Low back pain is the “Karen” of orthopedic injuries. If you’ve had it before, you’re amongst the other 90% of the population to experience symptoms over the course of life. Pain can be localized to the low back, or radiate into the hips or down the legs. It can cause sensations of numbness or tingling, burning, along with stiffness and muscle spasm. Regardless of how it manifests it’s ugly self, low back pain often prevents people from exercising – whether this is due to pain itself or just fear.
The old-school recommendation of bedrest until pain resolves is just that: outdated. It can actually prolong symptoms and contribute to the chronicity of the injury. Staying as active as possible, while modifying painful movements, actually speeds up the healing process.
A common focus while rehabbing lower back pain is on the overall function of the “core”. Core is in quotations because it isn’t just one area – it is a system that works together to provide support during movement. Just because you have low back pain, doesn’t mean you are weak or your core “doesn’t work”. However, the purpose of this post is to provide a handful of exercises that allow you to continue to strengthen the core without pain stopping you.
These exercises should be pain free. Modify weight, sets, reps, intensity, and duration based on your specific needs.
1. Farmers carry:
This is a great place to start. Hold 2 kettlebells by your side with shoulder blades engaged and ribs stacked over hips. Walk around with a slower, controlled pace making sure to avoid breath-holding and swinging the weights. Appreciate the core kicking in to keep your midsection stacked. This exercise can be done to fatigue to help train endurance of these postural muscles.
2. Palloff Press:
This is a great stabilization exercise that works on anti-rotation. Find neutral spine to start – this should be in a pain free position. Holding a band or cable close to you, inhale to begin, exhale and press the cable straight out. Try to keep your midsection still – avoid rotating into the band. You should feel your abdominals kick in to keep you in “neutral”. Inhale as you return back in.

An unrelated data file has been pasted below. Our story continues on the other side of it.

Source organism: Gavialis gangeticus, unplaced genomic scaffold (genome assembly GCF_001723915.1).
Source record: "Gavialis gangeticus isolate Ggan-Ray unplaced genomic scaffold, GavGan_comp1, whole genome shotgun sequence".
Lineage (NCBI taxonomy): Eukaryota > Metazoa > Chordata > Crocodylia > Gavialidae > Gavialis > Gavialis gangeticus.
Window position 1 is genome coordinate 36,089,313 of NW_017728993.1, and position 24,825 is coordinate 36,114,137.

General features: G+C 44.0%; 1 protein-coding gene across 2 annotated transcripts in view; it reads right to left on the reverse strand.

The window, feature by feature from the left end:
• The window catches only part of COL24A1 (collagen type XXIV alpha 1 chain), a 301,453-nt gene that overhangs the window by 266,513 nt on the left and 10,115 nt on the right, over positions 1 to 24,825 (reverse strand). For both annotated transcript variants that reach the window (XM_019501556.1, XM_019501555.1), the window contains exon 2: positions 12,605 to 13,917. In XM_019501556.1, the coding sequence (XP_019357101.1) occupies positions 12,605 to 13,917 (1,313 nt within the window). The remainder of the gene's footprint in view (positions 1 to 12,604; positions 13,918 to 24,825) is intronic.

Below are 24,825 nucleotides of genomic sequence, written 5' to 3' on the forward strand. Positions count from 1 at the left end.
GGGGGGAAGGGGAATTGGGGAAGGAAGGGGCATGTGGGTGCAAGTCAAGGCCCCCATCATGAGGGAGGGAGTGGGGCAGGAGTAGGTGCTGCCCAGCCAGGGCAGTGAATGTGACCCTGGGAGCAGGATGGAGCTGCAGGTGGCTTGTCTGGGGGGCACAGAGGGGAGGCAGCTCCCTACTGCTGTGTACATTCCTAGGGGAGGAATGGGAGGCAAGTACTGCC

3. Hip hinge:
This foundational movement pattern is key for so many exercises: Kettlebell swings, deadlifts, power cleans, bent over rows and more. It is important to be able to dissociate the low back from the hips. Using a dowel, line it up along the length of your spine. Hinge your hips back, allowing a slight bend in the knees. Keep your back lined up with the dowel. Use your glutes to come up to stand. Once you master this movement without pain, load it up: take it into a weighted deadlift, bent over row, etc.
4. Kneeling overhead press:
This movement is to help train your core as you move weight overhead – especially if this is a provocative movement for you! As you move resistance band/dumbbells overhead, exhale and feel your abdominal muscles activate. The challenge is to keep your back in the neutral position as you press the weights. Sure – you’ll feel your shoulders working, but it does take some coordination in the midsection as well.
5. Plank variations:
The beauty of the plank is that it can be modified endlessly to fit your ability. If you’re in acute pain, start by shifting your weight forward while on your knees. Once this feels better, progress to a high plank. You can then add in shoulder taps, leg marches, plank pull through with a weight (see…the variety is endless). If a plank is fairly uncomfortable, try starting with a modified side plank.
Like I mentioned, back pain is THE KAREN, and she doesn’t make things easy. It can take several weeks for pain to resolve and can be frustrating. However, this is an area that physical therapists are familiar with! We can cater plans specifically to you and your activity of choice. The goal is to stay moving and try not to stress too much.
If you are having trouble resolving your back pain, reach out to a physical therapist! If you are local to Charlotte, and want to see me in person at GROW PT
, connect with me at email@example.com
. I also offer virtual sessions for those out of state.